[score base: A $60 Spotify Premium giftcard, green with a spotify logo in the middle; photo and score: Morag Rose (2021); score text: When Is a Walk a Piece of Art?/the Street Scene/bereavement/Toward New Landscapes/cricket grounds—the Michael Carrick testimonial/These prodigal citizens brought back with them their mutated suburban values of predictability and control./in the face of this - agree and disagree through culture.]
The Loiterers Resistance Movement; 7 November, 2021; New York City, Manchester, and various other locations
Morag’s score was walked as part of the Loiterers Resistance Movements First Sunday walks. Morag created the score, and then a hybrid group of walkers interpreted it together, some gathered in person in Manchester, other, dispersed walkers connected through a WhatsApp group. My street scene was the New York City Marathon, along 4th Avenue in Brooklyn. It was being held in person again and framed as a symbol of moving from the bereavement of the pandemic toward new landscapes. We shared bits of the soundscape - the backdrop to our walking experience and instruction. The chatting sociality of the LRM quite different to the cheering street part atmosphere of the Marathon.
I ended my walk meeting Bess at my friends’ bar, which,being located on the route, was hosting a marathon watching. We were all agreeing through culture to cheer on a kind of re-emergence. Vige, who I hadn’t seen in ages, brought her brother, who was visiting from Manchester. Bringing the connection full circle, he was neighbours with Morag.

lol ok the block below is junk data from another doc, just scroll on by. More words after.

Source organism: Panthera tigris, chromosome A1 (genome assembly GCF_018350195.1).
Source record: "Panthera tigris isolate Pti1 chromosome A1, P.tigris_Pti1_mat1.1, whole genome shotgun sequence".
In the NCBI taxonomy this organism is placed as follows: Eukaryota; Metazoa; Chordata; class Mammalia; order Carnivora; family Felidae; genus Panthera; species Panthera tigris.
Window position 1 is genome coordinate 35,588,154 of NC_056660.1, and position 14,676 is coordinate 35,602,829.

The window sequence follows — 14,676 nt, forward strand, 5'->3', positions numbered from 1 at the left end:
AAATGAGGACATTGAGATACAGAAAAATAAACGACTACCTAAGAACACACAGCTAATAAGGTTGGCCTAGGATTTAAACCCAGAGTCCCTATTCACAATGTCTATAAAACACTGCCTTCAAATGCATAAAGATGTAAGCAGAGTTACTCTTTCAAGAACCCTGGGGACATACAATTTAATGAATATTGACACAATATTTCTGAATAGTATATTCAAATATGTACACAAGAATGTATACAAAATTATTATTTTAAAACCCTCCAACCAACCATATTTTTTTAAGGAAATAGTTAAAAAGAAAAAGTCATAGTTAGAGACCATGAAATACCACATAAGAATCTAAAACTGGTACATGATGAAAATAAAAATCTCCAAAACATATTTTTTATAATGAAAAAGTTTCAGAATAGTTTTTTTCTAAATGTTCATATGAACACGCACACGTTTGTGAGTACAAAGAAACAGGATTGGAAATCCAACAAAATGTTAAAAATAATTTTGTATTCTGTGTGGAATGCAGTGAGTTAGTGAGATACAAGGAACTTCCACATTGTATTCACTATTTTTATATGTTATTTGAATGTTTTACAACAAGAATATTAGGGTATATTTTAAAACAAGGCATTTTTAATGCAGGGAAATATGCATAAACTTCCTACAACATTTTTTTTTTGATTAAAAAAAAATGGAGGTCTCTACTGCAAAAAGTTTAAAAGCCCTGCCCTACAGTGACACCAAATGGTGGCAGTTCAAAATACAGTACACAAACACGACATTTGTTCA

In Manchester, Morag writes, they ‘gathered in Cutting Room Square, Ancoats, a space utterly transformed since the First LRM wander there in 2005. We’ve revisited many times, each walk marvelling at the pace of regeneration whilst also asking critical questions about sustainability, infrastructure, community, access and equality in the neighbourhood. Recent media coverage declares this one of the hippest places to live in the UK whilst also revealing tensions about the use and maintenance of public space around the marina. The script led us to listen as well as watch, and the soundtrack revealed the multiple melodies of place—not all harmonious or played at the same speed. A diversion onto the tow path led us not just to the sound of geese but the discordant splash of pumpkins thrown into water. On the street we noted absences, including the loss of the Peeps (one of my favourite public artworks), anachronisms (ornate relics from earlier times) and absurdities (benches not made for sitting on). This new landscape has a proliferation of gates, billboards and hyperreal promises but the Industrial past and its denizens still linger. As we sat overlooking the water, consuming the contradictions in one of the new bars, we were connected not just with the ground beneath our feet but loiterers in other parts of Manchester and the rest of the UK as well as Blake in NYC. The script gave us an oblique focus as we immersed ourselves in atmosphere to we collect snippets of sound along with images, memories and cold fingers, but we still can’t give a definitive answer to the question “When is a walk a piece of art?”’
You can listen to a snippet of our soundscape here.
Tamsin joined the walk from Edinburgh and has written about her experience here.